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Sansal and Kaddour win the Grand prix du roman de l'Académie Française 2015

Posted by Erica on 10/29/2015
The Académie française has just named two winners, 2084: La fin du monde by Boualem Sansal and Les Prépondérants by Hédi Kaddour, for the prestigious literary prize, Le Grand Prix de l'Académie française, which celebrates it's 100th anniversary this year. This is only the third time since it's inception in 1918 that the Académie has chosen two authors simultaneously for this distinction (the other two years being 1999 and 1954).

Both authors hail from North Africa but their books are quite different. Sansal's 2084: La fin du monde has been compared to Orwell's 1984, in which the populace of the fictitious country, Abistan, must live in a world of forced religion and mass surveillance. Sansal has been a longtime vocal critic of Islamic extremism and is not afraid to portray his opinions in his books. Le Village de l'allemand written in 2008, for example, examined the fine line between Nazism and Islamic fundamentalism. Sansal was previously awarded the Prix du Roman Arabe in 2012 for Rue Darwin, but when the Arab Ambassador's Council who gives the award learned that he had attended and spoken at the Jerusalem Writers Festival that year, they took back the prize money. Although his books have been banned there, Sansal still lives with his family in his birth country, Algeria (brave man!).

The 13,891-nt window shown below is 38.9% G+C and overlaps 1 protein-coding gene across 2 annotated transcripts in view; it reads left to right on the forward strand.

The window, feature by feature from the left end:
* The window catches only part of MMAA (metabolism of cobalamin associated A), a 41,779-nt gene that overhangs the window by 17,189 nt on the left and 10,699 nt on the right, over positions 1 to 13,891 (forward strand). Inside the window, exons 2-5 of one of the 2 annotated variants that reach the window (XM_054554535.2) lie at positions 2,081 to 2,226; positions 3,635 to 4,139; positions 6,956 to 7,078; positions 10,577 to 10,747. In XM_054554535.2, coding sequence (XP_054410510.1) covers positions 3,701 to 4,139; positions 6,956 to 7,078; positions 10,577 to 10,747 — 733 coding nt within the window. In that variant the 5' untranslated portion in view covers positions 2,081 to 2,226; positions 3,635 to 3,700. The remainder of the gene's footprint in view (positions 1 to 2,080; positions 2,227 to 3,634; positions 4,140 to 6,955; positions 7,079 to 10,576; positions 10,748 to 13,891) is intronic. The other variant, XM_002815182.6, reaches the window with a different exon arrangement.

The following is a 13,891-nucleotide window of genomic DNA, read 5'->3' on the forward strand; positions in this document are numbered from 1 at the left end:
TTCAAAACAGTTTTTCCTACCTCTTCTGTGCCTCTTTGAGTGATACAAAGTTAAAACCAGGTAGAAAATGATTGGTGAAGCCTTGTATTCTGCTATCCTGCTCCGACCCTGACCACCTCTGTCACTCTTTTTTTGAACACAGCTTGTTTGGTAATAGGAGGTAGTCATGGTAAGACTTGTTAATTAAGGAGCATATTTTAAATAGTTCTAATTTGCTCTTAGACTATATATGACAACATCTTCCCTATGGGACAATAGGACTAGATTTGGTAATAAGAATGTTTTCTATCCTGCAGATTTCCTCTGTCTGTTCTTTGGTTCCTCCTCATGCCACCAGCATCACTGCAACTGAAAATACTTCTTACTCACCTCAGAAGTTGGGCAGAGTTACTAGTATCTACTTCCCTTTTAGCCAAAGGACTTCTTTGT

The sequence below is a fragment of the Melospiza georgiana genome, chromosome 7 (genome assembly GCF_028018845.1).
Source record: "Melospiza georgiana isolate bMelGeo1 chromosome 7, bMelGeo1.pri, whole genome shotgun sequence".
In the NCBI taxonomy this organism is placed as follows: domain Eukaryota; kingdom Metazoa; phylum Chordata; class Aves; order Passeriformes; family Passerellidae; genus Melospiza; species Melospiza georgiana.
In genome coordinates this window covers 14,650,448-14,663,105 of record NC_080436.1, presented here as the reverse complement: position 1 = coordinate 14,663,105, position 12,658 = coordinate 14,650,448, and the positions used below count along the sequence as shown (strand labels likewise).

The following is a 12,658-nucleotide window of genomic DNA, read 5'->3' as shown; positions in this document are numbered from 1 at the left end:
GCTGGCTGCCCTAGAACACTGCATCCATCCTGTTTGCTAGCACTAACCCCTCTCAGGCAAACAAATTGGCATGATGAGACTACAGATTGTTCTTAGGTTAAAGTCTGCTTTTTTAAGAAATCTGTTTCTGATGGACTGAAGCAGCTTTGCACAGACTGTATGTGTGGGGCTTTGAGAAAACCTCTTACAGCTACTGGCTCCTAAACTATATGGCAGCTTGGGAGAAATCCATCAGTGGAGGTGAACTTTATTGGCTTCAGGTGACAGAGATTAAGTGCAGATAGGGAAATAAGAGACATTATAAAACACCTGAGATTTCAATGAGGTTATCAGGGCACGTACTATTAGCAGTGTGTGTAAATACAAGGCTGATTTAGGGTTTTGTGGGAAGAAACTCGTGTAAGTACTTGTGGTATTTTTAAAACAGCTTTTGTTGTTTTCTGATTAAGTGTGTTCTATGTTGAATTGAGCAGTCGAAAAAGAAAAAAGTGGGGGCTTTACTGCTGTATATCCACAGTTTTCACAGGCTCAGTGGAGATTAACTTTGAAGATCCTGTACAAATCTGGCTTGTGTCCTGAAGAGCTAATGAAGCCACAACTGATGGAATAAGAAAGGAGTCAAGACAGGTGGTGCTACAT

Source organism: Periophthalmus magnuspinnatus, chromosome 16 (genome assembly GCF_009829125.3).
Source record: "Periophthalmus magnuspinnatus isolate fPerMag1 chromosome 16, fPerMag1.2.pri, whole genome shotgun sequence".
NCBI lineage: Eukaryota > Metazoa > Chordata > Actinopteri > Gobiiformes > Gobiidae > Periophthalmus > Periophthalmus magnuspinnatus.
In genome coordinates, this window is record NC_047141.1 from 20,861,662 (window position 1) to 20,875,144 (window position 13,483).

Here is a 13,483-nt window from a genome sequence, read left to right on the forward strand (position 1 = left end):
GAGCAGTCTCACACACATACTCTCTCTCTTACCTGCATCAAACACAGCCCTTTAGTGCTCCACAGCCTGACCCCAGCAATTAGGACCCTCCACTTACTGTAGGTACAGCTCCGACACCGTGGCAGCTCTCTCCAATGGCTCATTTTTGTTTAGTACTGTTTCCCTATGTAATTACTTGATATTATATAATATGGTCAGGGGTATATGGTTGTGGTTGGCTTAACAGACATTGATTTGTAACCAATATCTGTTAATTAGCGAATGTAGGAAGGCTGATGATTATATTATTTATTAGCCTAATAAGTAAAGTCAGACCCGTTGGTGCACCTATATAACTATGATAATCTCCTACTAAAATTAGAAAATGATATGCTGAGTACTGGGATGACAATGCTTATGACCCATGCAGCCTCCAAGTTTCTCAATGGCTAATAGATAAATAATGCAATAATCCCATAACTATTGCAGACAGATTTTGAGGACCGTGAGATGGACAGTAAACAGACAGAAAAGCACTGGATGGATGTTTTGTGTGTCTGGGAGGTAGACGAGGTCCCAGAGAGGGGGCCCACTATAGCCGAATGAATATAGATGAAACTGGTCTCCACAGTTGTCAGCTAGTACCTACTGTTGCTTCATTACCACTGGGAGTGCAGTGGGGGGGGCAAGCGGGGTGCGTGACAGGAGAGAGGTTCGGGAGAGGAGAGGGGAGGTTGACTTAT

Kaddour's Les Prépondérants, meanwhile, plunges us into the world of the 1920s as Americans from Hollywood descend on a North African town to shoot a movie....